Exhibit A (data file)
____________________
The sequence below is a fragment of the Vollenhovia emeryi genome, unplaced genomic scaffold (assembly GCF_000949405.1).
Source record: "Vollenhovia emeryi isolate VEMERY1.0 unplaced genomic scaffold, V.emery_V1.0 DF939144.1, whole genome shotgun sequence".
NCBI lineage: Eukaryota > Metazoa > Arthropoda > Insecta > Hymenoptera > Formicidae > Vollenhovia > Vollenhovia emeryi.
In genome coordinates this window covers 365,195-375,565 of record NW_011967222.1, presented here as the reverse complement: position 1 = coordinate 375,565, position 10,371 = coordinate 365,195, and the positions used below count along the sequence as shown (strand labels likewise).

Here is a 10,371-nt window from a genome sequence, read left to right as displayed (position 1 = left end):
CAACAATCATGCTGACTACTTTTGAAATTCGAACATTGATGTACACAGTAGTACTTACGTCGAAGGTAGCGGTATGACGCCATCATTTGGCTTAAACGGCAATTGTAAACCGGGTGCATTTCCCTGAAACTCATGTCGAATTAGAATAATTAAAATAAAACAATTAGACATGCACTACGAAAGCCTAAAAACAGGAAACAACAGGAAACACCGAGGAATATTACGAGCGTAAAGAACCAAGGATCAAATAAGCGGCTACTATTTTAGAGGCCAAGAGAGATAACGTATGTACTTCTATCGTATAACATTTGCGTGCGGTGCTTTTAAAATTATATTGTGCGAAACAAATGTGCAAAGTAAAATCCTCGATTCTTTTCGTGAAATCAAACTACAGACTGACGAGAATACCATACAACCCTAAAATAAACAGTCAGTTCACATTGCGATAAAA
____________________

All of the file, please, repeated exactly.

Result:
The sequence below is a fragment of the Vollenhovia emeryi genome, unplaced genomic scaffold (assembly GCF_000949405.1).
Source record: "Vollenhovia emeryi isolate VEMERY1.0 unplaced genomic scaffold, V.emery_V1.0 DF939144.1, whole genome shotgun sequence".
NCBI lineage: Eukaryota > Metazoa > Arthropoda > Insecta > Hymenoptera > Formicidae > Vollenhovia > Vollenhovia emeryi.
In genome coordinates this window covers 365,195-375,565 of record NW_011967222.1, presented here as the reverse complement: position 1 = coordinate 375,565, position 10,371 = coordinate 365,195, and the positions used below count along the sequence as shown (strand labels likewise).

Here is a 10,371-nt window from a genome sequence, read left to right as displayed (position 1 = left end):
CAACAATCATGCTGACTACTTTTGAAATTCGAACATTGATGTACACAGTAGTACTTACGTCGAAGGTAGCGGTATGACGCCATCATTTGGCTTAAACGGCAATTGTAAACCGGGTGCATTTCCCTGAAACTCATGTCGAATTAGAATAATTAAAATAAAACAATTAGACATGCACTACGAAAGCCTAAAAACAGGAAACAACAGGAAACACCGAGGAATATTACGAGCGTAAAGAACCAAGGATCAAATAAGCGGCTACTATTTTAGAGGCCAAGAGAGATAACGTATGTACTTCTATCGTATAACATTTGCGTGCGGTGCTTTTAAAATTATATTGTGCGAAACAAATGTGCAAAGTAAAATCCTCGATTCTTTTCGTGAAATCAAACTACAGACTGACGAGAATACCATACAACCCTAAAATAAACAGTCAGTTCACATTGCGATAAAA